Social Security helps millions of older Americans make ends meet in retirement, and the ability to take Social Security benefits as early as age 62 is something that the majority of eligible recipients take advantage of. Yet many of those who take early Social Security benefits don't understand all the implications of doing so. While taking benefits early can be the right choice in some cases, you should know everything you give up by doing so before you make that key decision.
To make it easier for you to learn about Social Security and early benefits, we've put together several important points about claiming early. Take a look at them and incorporate what you read into your decision about what's best for you in your personal situation.
1. Your benefits get reduced when you take Social Security early, but you get more payments.
Claiming early reduces the amount of money you get. For every year from 66 to 63 that you take benefits early, you'll lose $6.67 for every $100 in monthly benefits you'd get. The final year from 63 to 62 results in a further $5 reduction, meaning that those who retire at 62 get just $75 for every $100 they would receive if they waited until the current full retirement age of 66.
The trade-off, though, is that you get as much as four extra years of payments by claiming early. Whether that offsets the reduced amount depends on a host of factors, including how long you live and whether you have survivors who will make claims of their own on your work history.
2. Those who file for early benefits can't use some valuable Social Security strategies.
Some strategies to boost total Social Security payments aren't available to those who file for early benefits. For instance, the file-and-suspend strategy involves having a higher-earning spouse file for benefits, allowing the lower-earning spouse to claim spousal benefits while the higher-earning spouse earns delayed retirement credits that will boost the eventual monthly payment. Yet those who file for benefits early aren't allowed to suspend them, resulting in permanently lower monthly payments and preventing them from getting the full advantage of the strategy. Similar restrictions prevent early filers from claiming spousal benefits without simultaneously getting benefits based on their own work histories.
3. Early benefits have an impact on your survivors.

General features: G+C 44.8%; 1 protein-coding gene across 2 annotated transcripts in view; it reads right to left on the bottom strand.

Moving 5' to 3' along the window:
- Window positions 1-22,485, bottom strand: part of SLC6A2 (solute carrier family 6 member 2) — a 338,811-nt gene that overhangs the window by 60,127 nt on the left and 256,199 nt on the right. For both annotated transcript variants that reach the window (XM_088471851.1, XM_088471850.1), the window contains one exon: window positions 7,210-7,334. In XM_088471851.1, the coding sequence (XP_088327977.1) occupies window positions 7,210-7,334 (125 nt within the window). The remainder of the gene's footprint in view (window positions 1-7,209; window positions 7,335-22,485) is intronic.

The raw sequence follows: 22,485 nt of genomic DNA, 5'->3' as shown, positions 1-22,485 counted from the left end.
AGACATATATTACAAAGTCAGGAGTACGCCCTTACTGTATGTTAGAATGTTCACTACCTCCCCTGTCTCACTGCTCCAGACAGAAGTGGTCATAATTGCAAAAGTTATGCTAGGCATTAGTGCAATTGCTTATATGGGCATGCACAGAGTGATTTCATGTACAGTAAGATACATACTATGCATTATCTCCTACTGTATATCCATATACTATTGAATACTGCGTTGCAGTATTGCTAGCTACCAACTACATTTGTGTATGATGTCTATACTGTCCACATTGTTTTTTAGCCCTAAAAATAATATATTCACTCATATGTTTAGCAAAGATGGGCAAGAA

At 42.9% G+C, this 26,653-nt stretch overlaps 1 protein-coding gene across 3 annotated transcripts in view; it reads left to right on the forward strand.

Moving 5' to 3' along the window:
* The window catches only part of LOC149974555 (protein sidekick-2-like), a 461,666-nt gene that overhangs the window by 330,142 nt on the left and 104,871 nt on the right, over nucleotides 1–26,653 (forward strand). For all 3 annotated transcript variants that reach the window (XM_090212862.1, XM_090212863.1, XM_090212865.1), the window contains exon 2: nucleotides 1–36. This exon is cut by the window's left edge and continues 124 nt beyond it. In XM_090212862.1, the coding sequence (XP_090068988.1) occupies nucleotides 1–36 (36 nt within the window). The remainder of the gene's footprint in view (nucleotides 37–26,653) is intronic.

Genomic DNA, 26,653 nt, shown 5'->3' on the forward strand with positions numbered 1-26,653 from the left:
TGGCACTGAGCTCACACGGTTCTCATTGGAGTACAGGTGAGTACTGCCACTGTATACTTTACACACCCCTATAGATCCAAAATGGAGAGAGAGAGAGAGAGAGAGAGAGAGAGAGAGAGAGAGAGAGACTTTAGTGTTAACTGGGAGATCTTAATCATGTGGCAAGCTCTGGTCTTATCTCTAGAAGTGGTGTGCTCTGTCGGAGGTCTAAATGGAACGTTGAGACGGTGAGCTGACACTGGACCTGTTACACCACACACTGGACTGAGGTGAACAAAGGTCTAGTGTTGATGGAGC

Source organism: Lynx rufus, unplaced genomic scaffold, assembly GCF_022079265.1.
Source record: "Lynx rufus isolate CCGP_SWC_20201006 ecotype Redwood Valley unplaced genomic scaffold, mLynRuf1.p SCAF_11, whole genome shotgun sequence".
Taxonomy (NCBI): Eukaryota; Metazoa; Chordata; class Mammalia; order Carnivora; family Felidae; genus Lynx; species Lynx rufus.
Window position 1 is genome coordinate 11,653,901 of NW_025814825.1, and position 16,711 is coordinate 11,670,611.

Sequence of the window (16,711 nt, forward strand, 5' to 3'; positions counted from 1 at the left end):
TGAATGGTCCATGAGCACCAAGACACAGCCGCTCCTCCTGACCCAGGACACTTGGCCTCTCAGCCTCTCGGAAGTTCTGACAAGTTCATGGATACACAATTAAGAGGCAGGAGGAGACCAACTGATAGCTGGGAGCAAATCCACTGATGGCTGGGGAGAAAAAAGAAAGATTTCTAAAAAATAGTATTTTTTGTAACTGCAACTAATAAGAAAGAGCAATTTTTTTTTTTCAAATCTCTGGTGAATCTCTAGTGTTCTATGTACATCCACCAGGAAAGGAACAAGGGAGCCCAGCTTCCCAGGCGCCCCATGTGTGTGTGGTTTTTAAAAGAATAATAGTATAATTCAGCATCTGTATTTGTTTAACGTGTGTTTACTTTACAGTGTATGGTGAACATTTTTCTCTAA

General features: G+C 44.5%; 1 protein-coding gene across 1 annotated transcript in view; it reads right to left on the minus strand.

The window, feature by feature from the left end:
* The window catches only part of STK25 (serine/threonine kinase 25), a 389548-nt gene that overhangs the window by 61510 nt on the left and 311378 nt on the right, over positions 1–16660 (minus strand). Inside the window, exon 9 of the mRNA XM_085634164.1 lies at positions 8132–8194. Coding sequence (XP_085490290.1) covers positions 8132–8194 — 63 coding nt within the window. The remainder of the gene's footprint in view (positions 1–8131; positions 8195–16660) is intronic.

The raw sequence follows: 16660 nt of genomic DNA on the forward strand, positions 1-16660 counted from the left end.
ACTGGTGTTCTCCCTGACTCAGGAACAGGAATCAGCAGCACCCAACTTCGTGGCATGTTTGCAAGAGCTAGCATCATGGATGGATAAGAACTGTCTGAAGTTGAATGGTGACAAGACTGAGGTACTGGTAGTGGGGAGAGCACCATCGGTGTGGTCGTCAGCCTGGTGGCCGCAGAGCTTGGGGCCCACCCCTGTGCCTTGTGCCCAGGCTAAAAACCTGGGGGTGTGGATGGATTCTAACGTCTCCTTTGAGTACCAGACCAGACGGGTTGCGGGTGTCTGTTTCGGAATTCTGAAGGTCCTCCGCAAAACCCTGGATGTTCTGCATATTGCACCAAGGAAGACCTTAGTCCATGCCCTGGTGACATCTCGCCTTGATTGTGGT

The Social Security Administration calculates survivor benefits based on the actual benefits you receive. Therefore, if you file early, you'll reduce the amount your survivors will receive. Obviously, if you don't have eligible surviving family members, or if those family members will get more based on their own eligibility for Social Security, then early filing won't harm them. Still, in some cases, it can be smart to avoid filing early from a whole-family perspective even if it results in your receiving less in benefits during your lifetime.
4. You can forfeit Social Security benefits if you work and file early.
If you still work and collect early Social Security benefits, you can be subject to forfeiture rules. Those age 65 or younger who earn more than $15,720 lose $1 in benefits for every $2 in income they earn above the limit. Those deductions are taken out of monthly checks and can result in your not receiving payments in a given month.
Forfeiture isn't permanent, as the SSA recalculates your benefits as if you had retired one month later for every month of benefits you forfeit. Nevertheless, it's often easier to wait until full retirement age to claim benefits if you intend to work, as once you reach age 66, you can work as much as you want and still keep all your Social Security money.
5. One-size-fits-all analysis is inconclusive.
Financial analysis typically leads to the conclusion that many people would be better off by waiting, but it's hard to incorporate factors like opportunity cost and differing wishes during various stages of your retirement years. Those who can invest and get large investment returns might be better off claiming early as long as they can handle the risk involved, and if you anticipate health problems making it impossible to enjoy higher benefits later in life, then you might want to err on the side of filing early. Making an uninformed decision, though, can lead you to regret not having waiting until later in your retired years to start taking Social Security.
It's important to make the most of your Social Security benefits. As long as you understand the potential downsides of taking benefits early, you should be able to make a more rational decision about what Social Security strategy is right for you and your family.